Academic journal article Journal of Geoscience Education

Integrating Inquiry-Based Learning into Undergraduate Geology

Academic journal article Journal of Geoscience Education

Integrating Inquiry-Based Learning into Undergraduate Geology

Article excerpt

ABSTRACT

Despite robust rationales for using an inquiry-based pedagogy in university and college-level science courses, it is conspicuously absent from many of today's classrooms. Inquiry-based learning is crucial for developing critical-thinking skills, honing scientific problem solving ability, and developing scientific content knowledge. Inquiry-based pedagogy provides students with opportunities to participate and practice the activities involved in science. There are a number of dimensions that are integral to the creation of an inquiry-based learning environment that are applicable to the geological sciences. We considered these dimensions in the design of an inquiry-based undergraduate geology course and collected quantitative and qualitative data that documents the successful implementation of this redesigned course. Our findings show that when appropriately structured, inquiry-based learning can help students develop critical scientific-inquiry skills, suggesting that inquiry-based learning is essential for teaching geology at the university or college level. With the proper alignment of course objectives, content, pedagogical design, tasks, assessment strategies, and instructor and student roles, geoscience instructors at the university or college level can create inquiry-based learning environments in which students are able to successfully develop skills in scientific inquiry as well as geological content knowledge.

INTEGRATING INQUIRY-BASED LEARNING INTO UNDERGRADUATE GEOLOGY

[GJeology is both a body of knowledge and a way of thinking and doing things. That is, there are things that we do operationally as well as things we know. Often in undergraduate education there is a tendency to emphasize the knowledge but not the way of thinking and doing. (Buchwald, 1997, p. 327)

Blueprint for Change: A Report from Hie National Conference on me Revolution in Earth and Space Science Education (Barstow and Geary, 2002) details a new vision for teaching and learning in the earth sciences. Blueprint for Change advocates adppting a 'science-as-a-verb' perspective that emphasizes the human elements (e.g., successes, failures and emotional dispositions) that are associated with engaging in science as inquiry (Yore et al., 2002). This is in direct opposition to the 'science-as-a-noun1 perspective, which stresses textbook knowledge, lists and procedures about scientific processes. Geoscience education should help students develop thinking skills such as inquiry, visual literacy, understanding ol systems and models, and the ability to apply knowledge and problem solving to a range of substantive, real-world issues (Barstow and Geary, 2002). To accomplish such goals, Blueprint for Change recommends that science educators use inquiry-based learning and visualization technologies in the classroom, laboratories, and other environments to promote understanding of the earth as a system of processes.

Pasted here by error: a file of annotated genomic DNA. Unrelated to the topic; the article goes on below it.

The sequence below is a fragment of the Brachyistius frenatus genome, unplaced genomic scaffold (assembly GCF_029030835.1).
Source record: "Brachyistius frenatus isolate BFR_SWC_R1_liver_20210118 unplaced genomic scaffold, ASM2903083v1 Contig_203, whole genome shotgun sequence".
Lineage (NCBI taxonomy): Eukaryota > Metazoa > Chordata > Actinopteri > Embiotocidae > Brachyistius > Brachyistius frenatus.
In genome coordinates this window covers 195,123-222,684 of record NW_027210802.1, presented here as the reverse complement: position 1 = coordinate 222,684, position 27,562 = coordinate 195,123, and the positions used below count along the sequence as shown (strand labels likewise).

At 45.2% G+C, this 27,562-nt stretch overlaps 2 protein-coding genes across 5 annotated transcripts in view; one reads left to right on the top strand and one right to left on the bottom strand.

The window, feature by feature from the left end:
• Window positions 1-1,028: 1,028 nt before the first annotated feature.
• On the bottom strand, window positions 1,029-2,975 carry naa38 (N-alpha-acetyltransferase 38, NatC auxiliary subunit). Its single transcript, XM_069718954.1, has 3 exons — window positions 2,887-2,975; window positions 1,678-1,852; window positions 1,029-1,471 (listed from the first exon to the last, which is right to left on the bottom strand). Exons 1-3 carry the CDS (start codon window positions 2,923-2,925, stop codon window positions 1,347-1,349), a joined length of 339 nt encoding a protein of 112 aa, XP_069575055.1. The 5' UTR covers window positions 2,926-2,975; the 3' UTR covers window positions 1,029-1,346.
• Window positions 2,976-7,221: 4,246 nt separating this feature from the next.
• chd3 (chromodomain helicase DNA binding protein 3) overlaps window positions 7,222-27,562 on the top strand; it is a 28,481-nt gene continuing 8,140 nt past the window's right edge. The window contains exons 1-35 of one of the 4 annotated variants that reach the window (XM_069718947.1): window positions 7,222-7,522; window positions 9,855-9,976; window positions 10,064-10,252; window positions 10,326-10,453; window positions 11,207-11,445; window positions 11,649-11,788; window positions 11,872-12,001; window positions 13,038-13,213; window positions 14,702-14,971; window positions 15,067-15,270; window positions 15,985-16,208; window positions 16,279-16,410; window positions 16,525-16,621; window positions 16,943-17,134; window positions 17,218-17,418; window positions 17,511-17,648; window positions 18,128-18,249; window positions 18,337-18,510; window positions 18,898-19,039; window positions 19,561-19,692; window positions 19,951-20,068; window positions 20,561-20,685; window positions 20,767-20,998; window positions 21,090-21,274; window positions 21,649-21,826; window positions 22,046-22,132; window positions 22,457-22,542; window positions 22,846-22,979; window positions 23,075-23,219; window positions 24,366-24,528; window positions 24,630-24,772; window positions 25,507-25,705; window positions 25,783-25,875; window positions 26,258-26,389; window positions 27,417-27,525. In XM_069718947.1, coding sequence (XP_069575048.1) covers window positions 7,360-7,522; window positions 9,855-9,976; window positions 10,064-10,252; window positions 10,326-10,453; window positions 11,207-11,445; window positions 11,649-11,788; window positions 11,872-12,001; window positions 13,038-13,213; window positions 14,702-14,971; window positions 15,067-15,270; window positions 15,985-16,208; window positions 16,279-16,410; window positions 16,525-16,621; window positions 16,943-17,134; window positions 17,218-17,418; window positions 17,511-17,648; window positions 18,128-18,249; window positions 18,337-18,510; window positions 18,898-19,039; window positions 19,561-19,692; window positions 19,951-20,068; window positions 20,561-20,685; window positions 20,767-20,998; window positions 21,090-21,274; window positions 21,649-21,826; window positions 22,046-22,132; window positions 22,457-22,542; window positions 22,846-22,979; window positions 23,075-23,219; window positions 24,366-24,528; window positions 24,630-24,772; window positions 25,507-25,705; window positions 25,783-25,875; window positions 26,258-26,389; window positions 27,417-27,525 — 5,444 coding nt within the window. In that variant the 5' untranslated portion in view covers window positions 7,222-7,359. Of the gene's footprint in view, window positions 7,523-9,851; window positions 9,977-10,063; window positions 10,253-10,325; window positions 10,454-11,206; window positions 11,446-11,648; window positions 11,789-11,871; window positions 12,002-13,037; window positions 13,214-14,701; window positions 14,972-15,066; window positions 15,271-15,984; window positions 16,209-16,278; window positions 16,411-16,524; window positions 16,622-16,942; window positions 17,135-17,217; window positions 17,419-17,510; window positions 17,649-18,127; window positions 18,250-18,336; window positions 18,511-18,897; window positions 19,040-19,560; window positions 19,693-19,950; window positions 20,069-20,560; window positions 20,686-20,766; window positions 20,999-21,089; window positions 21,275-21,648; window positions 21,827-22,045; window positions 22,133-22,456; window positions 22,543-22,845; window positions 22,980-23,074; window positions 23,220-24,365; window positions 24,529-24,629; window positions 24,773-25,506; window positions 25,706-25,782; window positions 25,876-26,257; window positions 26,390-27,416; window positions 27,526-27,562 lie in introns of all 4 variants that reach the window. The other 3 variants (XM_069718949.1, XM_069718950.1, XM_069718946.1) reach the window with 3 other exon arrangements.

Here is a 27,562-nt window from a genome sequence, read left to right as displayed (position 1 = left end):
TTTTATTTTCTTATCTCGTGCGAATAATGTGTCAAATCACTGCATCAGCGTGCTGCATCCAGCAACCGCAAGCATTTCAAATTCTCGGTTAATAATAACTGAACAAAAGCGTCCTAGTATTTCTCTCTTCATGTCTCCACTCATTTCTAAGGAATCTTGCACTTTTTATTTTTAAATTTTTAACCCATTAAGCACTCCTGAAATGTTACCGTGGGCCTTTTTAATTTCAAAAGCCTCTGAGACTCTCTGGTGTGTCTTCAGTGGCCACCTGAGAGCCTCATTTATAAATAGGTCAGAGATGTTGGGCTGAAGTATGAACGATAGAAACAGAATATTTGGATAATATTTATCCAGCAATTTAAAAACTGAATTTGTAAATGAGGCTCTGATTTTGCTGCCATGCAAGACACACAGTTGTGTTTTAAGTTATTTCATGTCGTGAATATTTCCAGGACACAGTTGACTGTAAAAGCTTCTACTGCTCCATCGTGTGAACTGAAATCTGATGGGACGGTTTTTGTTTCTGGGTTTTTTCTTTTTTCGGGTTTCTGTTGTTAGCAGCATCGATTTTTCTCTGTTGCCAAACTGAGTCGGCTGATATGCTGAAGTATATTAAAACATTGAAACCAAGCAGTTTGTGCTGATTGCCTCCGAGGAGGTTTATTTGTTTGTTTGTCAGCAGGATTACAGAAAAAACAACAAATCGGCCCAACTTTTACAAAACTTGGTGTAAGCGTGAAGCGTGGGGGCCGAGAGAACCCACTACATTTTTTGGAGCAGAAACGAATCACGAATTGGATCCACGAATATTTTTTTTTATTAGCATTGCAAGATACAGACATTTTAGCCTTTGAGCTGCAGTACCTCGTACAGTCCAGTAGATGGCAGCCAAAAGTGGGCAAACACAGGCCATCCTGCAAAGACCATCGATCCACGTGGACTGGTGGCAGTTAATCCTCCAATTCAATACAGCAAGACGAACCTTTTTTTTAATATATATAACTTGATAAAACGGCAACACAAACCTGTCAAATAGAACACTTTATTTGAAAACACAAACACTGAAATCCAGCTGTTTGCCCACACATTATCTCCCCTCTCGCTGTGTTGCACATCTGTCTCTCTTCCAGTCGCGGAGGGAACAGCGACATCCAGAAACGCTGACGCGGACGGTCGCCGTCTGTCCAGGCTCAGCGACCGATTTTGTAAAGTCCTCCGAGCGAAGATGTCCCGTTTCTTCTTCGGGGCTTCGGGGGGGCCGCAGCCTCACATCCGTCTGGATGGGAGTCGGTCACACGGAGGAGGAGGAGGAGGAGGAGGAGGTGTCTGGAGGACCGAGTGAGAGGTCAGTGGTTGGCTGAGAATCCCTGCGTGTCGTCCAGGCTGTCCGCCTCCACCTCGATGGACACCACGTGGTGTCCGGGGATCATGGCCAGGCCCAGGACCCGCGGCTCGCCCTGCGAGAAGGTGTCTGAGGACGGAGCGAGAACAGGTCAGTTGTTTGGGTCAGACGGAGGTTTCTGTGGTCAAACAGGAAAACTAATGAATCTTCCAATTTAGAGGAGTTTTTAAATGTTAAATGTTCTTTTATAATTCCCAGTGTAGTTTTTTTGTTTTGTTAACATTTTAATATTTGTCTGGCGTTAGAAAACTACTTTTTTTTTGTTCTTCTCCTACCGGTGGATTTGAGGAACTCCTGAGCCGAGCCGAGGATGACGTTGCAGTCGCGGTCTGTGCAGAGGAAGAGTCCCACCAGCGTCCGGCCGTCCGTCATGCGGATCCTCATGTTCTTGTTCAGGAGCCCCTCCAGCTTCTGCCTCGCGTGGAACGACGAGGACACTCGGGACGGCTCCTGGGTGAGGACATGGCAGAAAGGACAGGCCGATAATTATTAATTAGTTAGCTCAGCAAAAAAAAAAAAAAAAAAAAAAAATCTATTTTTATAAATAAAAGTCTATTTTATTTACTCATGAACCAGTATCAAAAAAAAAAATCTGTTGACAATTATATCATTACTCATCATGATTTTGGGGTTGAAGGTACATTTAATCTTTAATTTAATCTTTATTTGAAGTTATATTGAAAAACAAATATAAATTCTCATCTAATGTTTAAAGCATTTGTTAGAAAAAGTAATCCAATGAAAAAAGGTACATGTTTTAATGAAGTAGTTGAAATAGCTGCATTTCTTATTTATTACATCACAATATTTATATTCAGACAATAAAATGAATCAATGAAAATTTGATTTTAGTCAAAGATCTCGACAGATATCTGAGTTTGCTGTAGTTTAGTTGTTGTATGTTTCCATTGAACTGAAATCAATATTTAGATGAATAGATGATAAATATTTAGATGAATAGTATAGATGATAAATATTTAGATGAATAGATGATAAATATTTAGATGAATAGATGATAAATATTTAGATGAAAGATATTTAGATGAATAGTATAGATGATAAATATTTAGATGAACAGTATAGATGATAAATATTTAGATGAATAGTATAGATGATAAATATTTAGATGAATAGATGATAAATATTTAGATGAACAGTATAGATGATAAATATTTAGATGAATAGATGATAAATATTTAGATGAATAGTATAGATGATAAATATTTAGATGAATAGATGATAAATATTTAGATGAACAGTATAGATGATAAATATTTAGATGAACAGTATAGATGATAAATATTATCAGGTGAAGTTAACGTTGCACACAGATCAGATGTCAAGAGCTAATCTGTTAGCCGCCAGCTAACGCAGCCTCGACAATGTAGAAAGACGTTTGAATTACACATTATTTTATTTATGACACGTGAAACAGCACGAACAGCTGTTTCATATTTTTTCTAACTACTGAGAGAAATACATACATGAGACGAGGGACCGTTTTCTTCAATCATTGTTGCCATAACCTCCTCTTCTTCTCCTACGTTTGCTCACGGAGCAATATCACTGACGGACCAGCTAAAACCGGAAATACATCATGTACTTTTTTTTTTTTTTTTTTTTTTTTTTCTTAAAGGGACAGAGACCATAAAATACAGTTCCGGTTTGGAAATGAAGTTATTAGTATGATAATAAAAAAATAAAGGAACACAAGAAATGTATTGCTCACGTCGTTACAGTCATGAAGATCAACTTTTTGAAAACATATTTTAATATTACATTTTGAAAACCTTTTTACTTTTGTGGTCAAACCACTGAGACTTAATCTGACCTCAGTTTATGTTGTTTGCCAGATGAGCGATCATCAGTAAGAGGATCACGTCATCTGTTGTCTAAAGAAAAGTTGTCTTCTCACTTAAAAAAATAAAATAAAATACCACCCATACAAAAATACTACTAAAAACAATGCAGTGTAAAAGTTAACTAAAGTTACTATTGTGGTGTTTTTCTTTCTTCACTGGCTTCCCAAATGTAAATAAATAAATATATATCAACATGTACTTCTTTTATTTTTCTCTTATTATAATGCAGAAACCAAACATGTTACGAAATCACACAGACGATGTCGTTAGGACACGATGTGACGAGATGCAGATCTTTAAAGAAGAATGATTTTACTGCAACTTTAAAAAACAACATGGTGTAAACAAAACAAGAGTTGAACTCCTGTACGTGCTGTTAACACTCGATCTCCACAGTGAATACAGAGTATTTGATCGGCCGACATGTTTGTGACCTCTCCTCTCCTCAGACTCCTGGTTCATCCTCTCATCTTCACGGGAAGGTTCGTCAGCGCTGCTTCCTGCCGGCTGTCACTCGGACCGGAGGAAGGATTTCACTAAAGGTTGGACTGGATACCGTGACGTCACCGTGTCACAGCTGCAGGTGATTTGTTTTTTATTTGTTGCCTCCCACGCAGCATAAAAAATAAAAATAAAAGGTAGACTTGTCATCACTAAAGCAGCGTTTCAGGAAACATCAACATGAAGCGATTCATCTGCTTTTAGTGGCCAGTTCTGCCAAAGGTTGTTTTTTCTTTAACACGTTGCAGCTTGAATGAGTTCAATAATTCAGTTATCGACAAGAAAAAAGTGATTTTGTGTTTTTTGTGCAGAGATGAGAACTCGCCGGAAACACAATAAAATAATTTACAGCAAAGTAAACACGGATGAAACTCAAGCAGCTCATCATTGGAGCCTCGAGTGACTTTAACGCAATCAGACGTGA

The purpose of this paper is to provide practical guidelines to instructors of undergraduate geoscience courses who wish to integrate inquiry-based learning into their teaching. We begin with an overview oT inquiry-based learning, followed by a framework that can be used to design a course or laboratory that incorporates inquiry-based learning. Lastly, we describe a specific case or integrating inquiry-based learning into an undergraduate geology course as well as the results and lessons learned from the experience.

BACKGROUND

Inquiry-based Learning and Teaching - The use of inquiry-based learning has received much attention since me National Research Council (NRC) released the National Science Education Standards (NSES) (NRC, 1996) for K-12 education. Inquiry-based learning refers to the activities of students and how they develop understanding of scientific ideas and how scientists study the natural world (NRC, 1996). Using inquiry in the classroom as an instructional method can help students achieve understanding of scientific concepts by having students practice and participate in the activities typical of a working scientist. …

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